A game changer or a death knell?

“A game changer or the party’s death knell?”

Editor Tracy Watkins tracy.watkins@stuff.co.nz



Stuff NZ Newspapers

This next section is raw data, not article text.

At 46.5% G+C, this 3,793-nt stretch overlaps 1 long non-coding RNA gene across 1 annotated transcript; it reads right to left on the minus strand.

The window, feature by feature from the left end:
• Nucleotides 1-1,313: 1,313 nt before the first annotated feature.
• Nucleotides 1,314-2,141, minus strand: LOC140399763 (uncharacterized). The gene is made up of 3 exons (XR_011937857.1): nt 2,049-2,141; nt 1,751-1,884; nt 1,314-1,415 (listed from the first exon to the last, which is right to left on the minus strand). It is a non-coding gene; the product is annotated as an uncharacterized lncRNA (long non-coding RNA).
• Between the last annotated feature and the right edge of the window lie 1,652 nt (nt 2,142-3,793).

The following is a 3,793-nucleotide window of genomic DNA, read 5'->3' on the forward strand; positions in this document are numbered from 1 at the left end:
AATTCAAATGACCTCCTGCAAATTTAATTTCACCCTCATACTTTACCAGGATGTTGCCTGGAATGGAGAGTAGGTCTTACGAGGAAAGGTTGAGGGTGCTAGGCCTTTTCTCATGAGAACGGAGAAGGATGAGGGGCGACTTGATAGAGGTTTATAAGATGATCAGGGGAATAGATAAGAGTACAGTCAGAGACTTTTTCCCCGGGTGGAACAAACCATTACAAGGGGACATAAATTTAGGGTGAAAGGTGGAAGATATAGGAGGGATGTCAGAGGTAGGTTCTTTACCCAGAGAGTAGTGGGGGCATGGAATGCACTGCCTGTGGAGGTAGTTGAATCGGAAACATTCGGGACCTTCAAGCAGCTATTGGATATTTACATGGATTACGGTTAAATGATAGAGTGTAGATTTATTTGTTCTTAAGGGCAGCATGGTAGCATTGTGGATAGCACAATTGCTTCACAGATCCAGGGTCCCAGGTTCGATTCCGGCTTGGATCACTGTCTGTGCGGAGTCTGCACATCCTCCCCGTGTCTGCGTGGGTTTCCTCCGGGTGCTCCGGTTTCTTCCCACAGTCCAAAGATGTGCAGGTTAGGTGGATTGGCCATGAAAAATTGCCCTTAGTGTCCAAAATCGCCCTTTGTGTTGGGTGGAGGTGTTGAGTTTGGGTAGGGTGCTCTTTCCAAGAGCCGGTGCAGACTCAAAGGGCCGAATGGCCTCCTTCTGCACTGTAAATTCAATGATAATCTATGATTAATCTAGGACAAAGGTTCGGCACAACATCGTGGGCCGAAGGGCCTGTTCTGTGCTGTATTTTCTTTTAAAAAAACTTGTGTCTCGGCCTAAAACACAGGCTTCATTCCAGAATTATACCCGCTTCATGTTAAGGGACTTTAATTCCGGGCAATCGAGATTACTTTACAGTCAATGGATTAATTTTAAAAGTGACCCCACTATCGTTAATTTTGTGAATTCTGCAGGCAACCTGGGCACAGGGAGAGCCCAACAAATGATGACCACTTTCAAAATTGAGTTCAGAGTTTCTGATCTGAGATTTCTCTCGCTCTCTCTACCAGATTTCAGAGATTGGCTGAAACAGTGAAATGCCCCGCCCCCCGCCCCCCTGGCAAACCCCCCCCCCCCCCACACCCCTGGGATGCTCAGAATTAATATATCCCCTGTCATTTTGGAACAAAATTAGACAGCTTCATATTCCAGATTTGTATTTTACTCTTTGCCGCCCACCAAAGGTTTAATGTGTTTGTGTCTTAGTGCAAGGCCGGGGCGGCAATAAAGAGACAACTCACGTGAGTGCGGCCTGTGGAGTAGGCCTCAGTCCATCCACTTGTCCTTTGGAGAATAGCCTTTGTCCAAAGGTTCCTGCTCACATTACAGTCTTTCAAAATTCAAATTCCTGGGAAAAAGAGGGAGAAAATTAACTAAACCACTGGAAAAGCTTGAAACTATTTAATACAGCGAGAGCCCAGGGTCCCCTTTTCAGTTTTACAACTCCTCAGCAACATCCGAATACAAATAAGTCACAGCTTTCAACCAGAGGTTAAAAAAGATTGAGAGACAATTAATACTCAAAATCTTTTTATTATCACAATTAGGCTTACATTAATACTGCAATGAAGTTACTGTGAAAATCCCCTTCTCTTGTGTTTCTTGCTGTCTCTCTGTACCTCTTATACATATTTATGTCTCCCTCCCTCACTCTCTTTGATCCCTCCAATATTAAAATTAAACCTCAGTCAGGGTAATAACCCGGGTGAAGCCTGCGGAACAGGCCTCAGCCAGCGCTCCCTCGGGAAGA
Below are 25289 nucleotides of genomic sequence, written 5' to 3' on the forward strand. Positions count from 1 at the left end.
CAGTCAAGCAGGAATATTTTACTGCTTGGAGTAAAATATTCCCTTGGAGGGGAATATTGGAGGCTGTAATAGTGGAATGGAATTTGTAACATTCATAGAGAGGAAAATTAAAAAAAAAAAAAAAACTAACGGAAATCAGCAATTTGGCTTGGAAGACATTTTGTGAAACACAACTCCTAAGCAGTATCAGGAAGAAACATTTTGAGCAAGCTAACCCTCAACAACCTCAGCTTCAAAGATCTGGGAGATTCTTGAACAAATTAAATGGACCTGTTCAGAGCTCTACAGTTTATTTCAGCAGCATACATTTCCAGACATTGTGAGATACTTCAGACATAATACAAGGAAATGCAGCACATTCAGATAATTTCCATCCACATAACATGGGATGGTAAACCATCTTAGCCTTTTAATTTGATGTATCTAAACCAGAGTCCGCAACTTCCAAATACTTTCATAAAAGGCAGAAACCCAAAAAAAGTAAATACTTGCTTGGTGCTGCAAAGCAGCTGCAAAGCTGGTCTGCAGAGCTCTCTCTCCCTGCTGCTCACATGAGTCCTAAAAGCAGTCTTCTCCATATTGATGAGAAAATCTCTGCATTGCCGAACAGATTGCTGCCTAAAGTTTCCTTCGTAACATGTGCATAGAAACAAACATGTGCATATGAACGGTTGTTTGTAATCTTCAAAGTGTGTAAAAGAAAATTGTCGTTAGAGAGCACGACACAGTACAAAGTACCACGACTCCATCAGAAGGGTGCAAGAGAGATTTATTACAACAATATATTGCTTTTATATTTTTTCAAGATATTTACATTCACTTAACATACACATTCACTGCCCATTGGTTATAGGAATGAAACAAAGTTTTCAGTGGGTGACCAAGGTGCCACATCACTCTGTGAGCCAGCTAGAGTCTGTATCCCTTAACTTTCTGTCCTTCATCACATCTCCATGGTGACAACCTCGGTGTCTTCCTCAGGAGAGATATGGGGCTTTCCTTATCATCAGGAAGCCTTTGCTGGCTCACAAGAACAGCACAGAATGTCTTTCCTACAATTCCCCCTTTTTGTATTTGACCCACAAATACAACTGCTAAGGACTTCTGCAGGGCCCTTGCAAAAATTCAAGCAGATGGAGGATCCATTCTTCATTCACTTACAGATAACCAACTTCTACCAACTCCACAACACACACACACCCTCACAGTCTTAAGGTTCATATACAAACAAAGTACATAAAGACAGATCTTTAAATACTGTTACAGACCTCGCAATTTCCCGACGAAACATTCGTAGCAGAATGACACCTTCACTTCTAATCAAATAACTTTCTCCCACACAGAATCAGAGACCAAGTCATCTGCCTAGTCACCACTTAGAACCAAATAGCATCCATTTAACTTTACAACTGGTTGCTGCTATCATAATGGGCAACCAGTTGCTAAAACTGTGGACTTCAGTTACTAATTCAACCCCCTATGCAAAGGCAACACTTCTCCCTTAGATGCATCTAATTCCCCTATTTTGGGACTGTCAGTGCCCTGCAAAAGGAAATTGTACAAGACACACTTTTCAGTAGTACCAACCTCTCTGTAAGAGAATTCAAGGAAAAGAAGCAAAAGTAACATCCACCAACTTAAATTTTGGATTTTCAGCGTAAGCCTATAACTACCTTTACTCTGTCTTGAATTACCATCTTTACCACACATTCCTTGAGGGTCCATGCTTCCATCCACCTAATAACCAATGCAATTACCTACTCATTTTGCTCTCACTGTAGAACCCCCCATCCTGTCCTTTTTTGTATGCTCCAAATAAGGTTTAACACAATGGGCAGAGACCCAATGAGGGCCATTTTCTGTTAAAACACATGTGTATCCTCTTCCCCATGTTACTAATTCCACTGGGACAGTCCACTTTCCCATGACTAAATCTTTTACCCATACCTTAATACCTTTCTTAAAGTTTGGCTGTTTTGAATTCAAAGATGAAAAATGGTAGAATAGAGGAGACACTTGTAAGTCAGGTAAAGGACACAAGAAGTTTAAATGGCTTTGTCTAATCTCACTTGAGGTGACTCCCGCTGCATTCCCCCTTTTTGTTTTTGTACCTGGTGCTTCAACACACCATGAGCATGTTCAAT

His cuisine of choice is a can of coke and a sausage roll. He’s known by everyone as just Chippy. And he’s not afraid to bang a few heads together to get some traction. Labour’s new leader Chris Hipkins is no Jacinda Ardern, although that’s the point. Ardern might still be New Zealand’s most popular politician, but even if she hadn’t lost the desire to carry on, it’s as likely as not that she would have led the party to a loss in October. Ardern has become increasingly polarising – a ‘‘love or hate her’’ politician – and the ledger was tipping against her. The bigger question now is whether a nearing-middleaged everyman politician without a modicum of charisma has a better chance of winning than one of the world’s most recognisable and charismatic leaders. The good news for Hipkins is that it’s at least a level playing field on that front; his opponent – the other Chris, National leader Christopher Luxon – is just as nondescript. And voters still seem unsure about Luxon. Despite Labour’s plummeting support, he has so far failed to take National back to the heights of the Key years or the support it enjoyed under Bill English. So Hipkins has a window when voters might be persuaded to put the phone back on the hook. Luxon has the advantage of carrying none of the baggage that will burden Hipkins trying to lead a government on which the tide has been going out. Hipkins has the advantage of knowing the political playbook inside out, and of being far more ruthless than the cheerful boynext-door persona suggests. Bright, highly personable, and with a laid-back humour that can often disarm his opponents, Hipkins was a member of Ardern’s inner circle and a close friend. But he will spare no sentiment putting distance between himself and her leadership. In his first public outing as the incoming leader there were already some clear signals: his repeated references to wanting ‘‘working New Zealanders’’ to get ahead was a nod to middle New Zealand doing it tough with the cost of living and feeling ignored by Ardern. Hipkins is making clear that he’s going to be less ‘‘woke’’ and more attuned to their needs. With business, whose relations with Ardern had become increasingly frosty, he has already demonstrated that his door is open. There has been a series of low-key lunch meetings with key members of the Auckland business set over the last 18 months. There will be other moves. The RNZ-TVNZ merger is surely dead in the water, and Hipkins will have to navigate a course through the contentious Three Waters legislation that has been toxic to Labour in the provinces and rural New Zealand. Whether the implementation of Three Waters is parked or Hipkins strips it back to its original purpose of fixing degraded rivers and beaches and dodgy town water supplies, it will involve tough conversations with Labour’s powerful Ma¯ ori caucus about cogovernance that Ardern was unwilling to have. The policy has ripped open a fault line on race relations that polarises an already divided electorate. Politically necessary maybe, but neutralising unpopular policies isn’t going to be the game changer. Finding a connection with voters with a message that resonates is what sets leaders apart from politicians. That’s the political hoodoo bit – and it can’t be learnt. Just ask Phil Goff, David Cunliffe, David Shearer, or Andrew Little. Those close to Hipkins say he’s got what it takes. But he’s going to need a lot to go his way; incumbents around the world are being punished by voters for a host of post-pandemic problems –the soaring cost of living, recession, labour shortages, crime and ongoing sickness to name a few. Ardern’s cult-like status, and the legacy of Labour’s remarkable turnaround under her leadership, was enough to hold the party machine together in the face of such huge problems. Hipkins won’t have that backstop. If voters fail to deliver him the hoped-for political honeymoon he might find that the runway has suddenly got a lot shorter.